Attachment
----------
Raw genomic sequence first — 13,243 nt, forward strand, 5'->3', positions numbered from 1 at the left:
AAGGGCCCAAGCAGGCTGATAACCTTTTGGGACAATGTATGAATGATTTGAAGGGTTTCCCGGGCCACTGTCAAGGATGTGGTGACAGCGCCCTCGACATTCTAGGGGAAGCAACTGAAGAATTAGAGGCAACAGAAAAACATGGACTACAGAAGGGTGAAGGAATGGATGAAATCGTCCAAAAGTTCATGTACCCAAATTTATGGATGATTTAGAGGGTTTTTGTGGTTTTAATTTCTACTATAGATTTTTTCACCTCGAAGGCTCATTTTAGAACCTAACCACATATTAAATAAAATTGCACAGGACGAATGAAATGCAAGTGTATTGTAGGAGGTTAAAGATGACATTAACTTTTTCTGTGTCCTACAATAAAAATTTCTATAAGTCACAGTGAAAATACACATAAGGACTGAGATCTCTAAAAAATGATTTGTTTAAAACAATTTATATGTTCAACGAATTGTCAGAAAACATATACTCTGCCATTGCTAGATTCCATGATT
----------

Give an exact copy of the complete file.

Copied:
Raw genomic sequence first — 13,243 nt, forward strand, 5'->3', positions numbered from 1 at the left:
AAGGGCCCAAGCAGGCTGATAACCTTTTGGGACAATGTATGAATGATTTGAAGGGTTTCCCGGGCCACTGTCAAGGATGTGGTGACAGCGCCCTCGACATTCTAGGGGAAGCAACTGAAGAATTAGAGGCAACAGAAAAACATGGACTACAGAAGGGTGAAGGAATGGATGAAATCGTCCAAAAGTTCATGTACCCAAATTTATGGATGATTTAGAGGGTTTTTGTGGTTTTAATTTCTACTATAGATTTTTTCACCTCGAAGGCTCATTTTAGAACCTAACCACATATTAAATAAAATTGCACAGGACGAATGAAATGCAAGTGTATTGTAGGAGGTTAAAGATGACATTAACTTTTTCTGTGTCCTACAATAAAAATTTCTATAAGTCACAGTGAAAATACACATAAGGACTGAGATCTCTAAAAAATGATTTGTTTAAAACAATTTATATGTTCAACGAATTGTCAGAAAACATATACTCTGCCATTGCTAGATTCCATGATT